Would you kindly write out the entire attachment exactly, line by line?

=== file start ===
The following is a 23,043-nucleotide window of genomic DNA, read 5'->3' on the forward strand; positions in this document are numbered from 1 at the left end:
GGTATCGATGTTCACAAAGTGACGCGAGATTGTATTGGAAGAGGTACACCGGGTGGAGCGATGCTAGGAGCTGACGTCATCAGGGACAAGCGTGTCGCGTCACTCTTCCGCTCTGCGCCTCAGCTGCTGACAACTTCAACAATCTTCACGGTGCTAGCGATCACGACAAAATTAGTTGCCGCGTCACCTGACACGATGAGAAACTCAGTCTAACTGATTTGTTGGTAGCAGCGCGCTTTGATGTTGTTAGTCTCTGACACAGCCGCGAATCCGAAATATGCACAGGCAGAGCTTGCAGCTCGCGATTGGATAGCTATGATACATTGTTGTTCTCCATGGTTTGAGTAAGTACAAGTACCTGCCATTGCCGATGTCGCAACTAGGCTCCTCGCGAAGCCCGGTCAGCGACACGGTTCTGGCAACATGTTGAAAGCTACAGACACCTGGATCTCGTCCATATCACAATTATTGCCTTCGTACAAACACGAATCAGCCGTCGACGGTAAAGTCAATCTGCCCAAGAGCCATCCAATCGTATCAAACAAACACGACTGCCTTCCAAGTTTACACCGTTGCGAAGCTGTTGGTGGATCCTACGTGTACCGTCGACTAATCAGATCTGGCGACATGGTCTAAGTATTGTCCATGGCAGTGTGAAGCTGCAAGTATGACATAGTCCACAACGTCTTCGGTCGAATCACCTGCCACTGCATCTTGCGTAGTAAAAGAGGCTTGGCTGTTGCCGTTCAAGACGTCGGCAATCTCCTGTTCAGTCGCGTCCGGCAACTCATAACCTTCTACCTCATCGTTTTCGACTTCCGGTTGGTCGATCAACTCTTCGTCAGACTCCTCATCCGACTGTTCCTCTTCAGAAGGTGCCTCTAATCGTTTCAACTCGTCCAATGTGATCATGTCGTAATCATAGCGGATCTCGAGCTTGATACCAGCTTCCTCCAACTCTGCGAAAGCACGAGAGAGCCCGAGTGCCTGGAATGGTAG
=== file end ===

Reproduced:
The following is a 23,043-nucleotide window of genomic DNA, read 5'->3' on the forward strand; positions in this document are numbered from 1 at the left end:
GGTATCGATGTTCACAAAGTGACGCGAGATTGTATTGGAAGAGGTACACCGGGTGGAGCGATGCTAGGAGCTGACGTCATCAGGGACAAGCGTGTCGCGTCACTCTTCCGCTCTGCGCCTCAGCTGCTGACAACTTCAACAATCTTCACGGTGCTAGCGATCACGACAAAATTAGTTGCCGCGTCACCTGACACGATGAGAAACTCAGTCTAACTGATTTGTTGGTAGCAGCGCGCTTTGATGTTGTTAGTCTCTGACACAGCCGCGAATCCGAAATATGCACAGGCAGAGCTTGCAGCTCGCGATTGGATAGCTATGATACATTGTTGTTCTCCATGGTTTGAGTAAGTACAAGTACCTGCCATTGCCGATGTCGCAACTAGGCTCCTCGCGAAGCCCGGTCAGCGACACGGTTCTGGCAACATGTTGAAAGCTACAGACACCTGGATCTCGTCCATATCACAATTATTGCCTTCGTACAAACACGAATCAGCCGTCGACGGTAAAGTCAATCTGCCCAAGAGCCATCCAATCGTATCAAACAAACACGACTGCCTTCCAAGTTTACACCGTTGCGAAGCTGTTGGTGGATCCTACGTGTACCGTCGACTAATCAGATCTGGCGACATGGTCTAAGTATTGTCCATGGCAGTGTGAAGCTGCAAGTATGACATAGTCCACAACGTCTTCGGTCGAATCACCTGCCACTGCATCTTGCGTAGTAAAAGAGGCTTGGCTGTTGCCGTTCAAGACGTCGGCAATCTCCTGTTCAGTCGCGTCCGGCAACTCATAACCTTCTACCTCATCGTTTTCGACTTCCGGTTGGTCGATCAACTCTTCGTCAGACTCCTCATCCGACTGTTCCTCTTCAGAAGGTGCCTCTAATCGTTTCAACTCGTCCAATGTGATCATGTCGTAATCATAGCGGATCTCGAGCTTGATACCAGCTTCCTCCAACTCTGCGAAAGCACGAGAGAGCCCGAGTGCCTGGAATGGTAG